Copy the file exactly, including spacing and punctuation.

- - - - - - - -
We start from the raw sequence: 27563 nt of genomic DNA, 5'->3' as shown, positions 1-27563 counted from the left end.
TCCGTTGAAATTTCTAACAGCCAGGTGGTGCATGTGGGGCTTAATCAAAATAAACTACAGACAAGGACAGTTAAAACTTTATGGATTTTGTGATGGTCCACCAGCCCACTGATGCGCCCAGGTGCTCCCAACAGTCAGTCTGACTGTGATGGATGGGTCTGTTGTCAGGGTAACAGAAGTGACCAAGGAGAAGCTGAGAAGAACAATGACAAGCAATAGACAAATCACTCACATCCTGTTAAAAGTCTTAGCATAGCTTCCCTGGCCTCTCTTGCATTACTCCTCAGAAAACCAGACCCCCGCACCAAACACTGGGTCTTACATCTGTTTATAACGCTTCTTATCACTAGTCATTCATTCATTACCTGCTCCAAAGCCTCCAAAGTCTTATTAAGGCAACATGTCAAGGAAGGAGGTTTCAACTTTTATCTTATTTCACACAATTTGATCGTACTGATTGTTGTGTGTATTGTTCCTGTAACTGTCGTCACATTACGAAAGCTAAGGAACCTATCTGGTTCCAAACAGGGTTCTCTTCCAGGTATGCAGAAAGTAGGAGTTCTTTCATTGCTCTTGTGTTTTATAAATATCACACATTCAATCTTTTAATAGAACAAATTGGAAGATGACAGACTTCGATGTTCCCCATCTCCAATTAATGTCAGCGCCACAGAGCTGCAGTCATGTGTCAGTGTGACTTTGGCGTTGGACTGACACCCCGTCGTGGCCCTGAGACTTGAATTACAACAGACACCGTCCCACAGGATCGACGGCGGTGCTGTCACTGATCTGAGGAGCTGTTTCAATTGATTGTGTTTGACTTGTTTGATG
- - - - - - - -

We start from the raw sequence: 27563 nt of genomic DNA, 5'->3' as shown, positions 1-27563 counted from the left end.
TCCGTTGAAATTTCTAACAGCCAGGTGGTGCATGTGGGGCTTAATCAAAATAAACTACAGACAAGGACAGTTAAAACTTTATGGATTTTGTGATGGTCCACCAGCCCACTGATGCGCCCAGGTGCTCCCAACAGTCAGTCTGACTGTGATGGATGGGTCTGTTGTCAGGGTAACAGAAGTGACCAAGGAGAAGCTGAGAAGAACAATGACAAGCAATAGACAAATCACTCACATCCTGTTAAAAGTCTTAGCATAGCTTCCCTGGCCTCTCTTGCATTACTCCTCAGAAAACCAGACCCCCGCACCAAACACTGGGTCTTACATCTGTTTATAACGCTTCTTATCACTAGTCATTCATTCATTACCTGCTCCAAAGCCTCCAAAGTCTTATTAAGGCAACATGTCAAGGAAGGAGGTTTCAACTTTTATCTTATTTCACACAATTTGATCGTACTGATTGTTGTGTGTATTGTTCCTGTAACTGTCGTCACATTACGAAAGCTAAGGAACCTATCTGGTTCCAAACAGGGTTCTCTTCCAGGTATGCAGAAAGTAGGAGTTCTTTCATTGCTCTTGTGTTTTATAAATATCACACATTCAATCTTTTAATAGAACAAATTGGAAGATGACAGACTTCGATGTTCCCCATCTCCAATTAATGTCAGCGCCACAGAGCTGCAGTCATGTGTCAGTGTGACTTTGGCGTTGGACTGACACCCCGTCGTGGCCCTGAGACTTGAATTACAACAGACACCGTCCCACAGGATCGACGGCGGTGCTGTCACTGATCTGAGGAGCTGTTTCAATTGATTGTGTTTGACTTGTTTGATG